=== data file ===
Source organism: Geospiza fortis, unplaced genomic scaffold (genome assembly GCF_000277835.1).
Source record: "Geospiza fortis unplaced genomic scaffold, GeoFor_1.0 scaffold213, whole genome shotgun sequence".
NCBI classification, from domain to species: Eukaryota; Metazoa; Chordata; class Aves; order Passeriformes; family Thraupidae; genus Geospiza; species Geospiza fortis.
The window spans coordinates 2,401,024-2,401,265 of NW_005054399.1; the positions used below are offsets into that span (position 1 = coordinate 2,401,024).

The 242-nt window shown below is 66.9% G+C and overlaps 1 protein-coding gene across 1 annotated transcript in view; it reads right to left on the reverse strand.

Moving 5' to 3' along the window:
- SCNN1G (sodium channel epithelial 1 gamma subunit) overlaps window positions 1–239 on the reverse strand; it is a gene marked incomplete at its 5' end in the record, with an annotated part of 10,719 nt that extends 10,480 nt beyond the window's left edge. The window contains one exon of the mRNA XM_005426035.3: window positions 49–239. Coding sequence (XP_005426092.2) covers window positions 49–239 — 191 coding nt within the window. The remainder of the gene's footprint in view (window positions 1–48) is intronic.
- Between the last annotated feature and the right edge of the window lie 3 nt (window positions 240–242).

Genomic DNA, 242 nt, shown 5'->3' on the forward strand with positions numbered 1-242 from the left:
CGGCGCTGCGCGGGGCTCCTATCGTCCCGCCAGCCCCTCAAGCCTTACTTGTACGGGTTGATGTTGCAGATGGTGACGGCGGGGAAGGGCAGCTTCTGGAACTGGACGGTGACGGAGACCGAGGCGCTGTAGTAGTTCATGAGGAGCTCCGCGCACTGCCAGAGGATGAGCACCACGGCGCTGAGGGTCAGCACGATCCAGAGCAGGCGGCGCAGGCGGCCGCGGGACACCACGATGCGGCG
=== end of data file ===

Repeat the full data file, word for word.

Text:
Source organism: Geospiza fortis, unplaced genomic scaffold (genome assembly GCF_000277835.1).
Source record: "Geospiza fortis unplaced genomic scaffold, GeoFor_1.0 scaffold213, whole genome shotgun sequence".
NCBI classification, from domain to species: Eukaryota; Metazoa; Chordata; class Aves; order Passeriformes; family Thraupidae; genus Geospiza; species Geospiza fortis.
The window spans coordinates 2,401,024-2,401,265 of NW_005054399.1; the positions used below are offsets into that span (position 1 = coordinate 2,401,024).

The 242-nt window shown below is 66.9% G+C and overlaps 1 protein-coding gene across 1 annotated transcript in view; it reads right to left on the reverse strand.

Moving 5' to 3' along the window:
- SCNN1G (sodium channel epithelial 1 gamma subunit) overlaps window positions 1–239 on the reverse strand; it is a gene marked incomplete at its 5' end in the record, with an annotated part of 10,719 nt that extends 10,480 nt beyond the window's left edge. The window contains one exon of the mRNA XM_005426035.3: window positions 49–239. Coding sequence (XP_005426092.2) covers window positions 49–239 — 191 coding nt within the window. The remainder of the gene's footprint in view (window positions 1–48) is intronic.
- Between the last annotated feature and the right edge of the window lie 3 nt (window positions 240–242).

Genomic DNA, 242 nt, shown 5'->3' on the forward strand with positions numbered 1-242 from the left:
CGGCGCTGCGCGGGGCTCCTATCGTCCCGCCAGCCCCTCAAGCCTTACTTGTACGGGTTGATGTTGCAGATGGTGACGGCGGGGAAGGGCAGCTTCTGGAACTGGACGGTGACGGAGACCGAGGCGCTGTAGTAGTTCATGAGGAGCTCCGCGCACTGCCAGAGGATGAGCACCACGGCGCTGAGGGTCAGCACGATCCAGAGCAGGCGGCGCAGGCGGCCGCGGGACACCACGATGCGGCG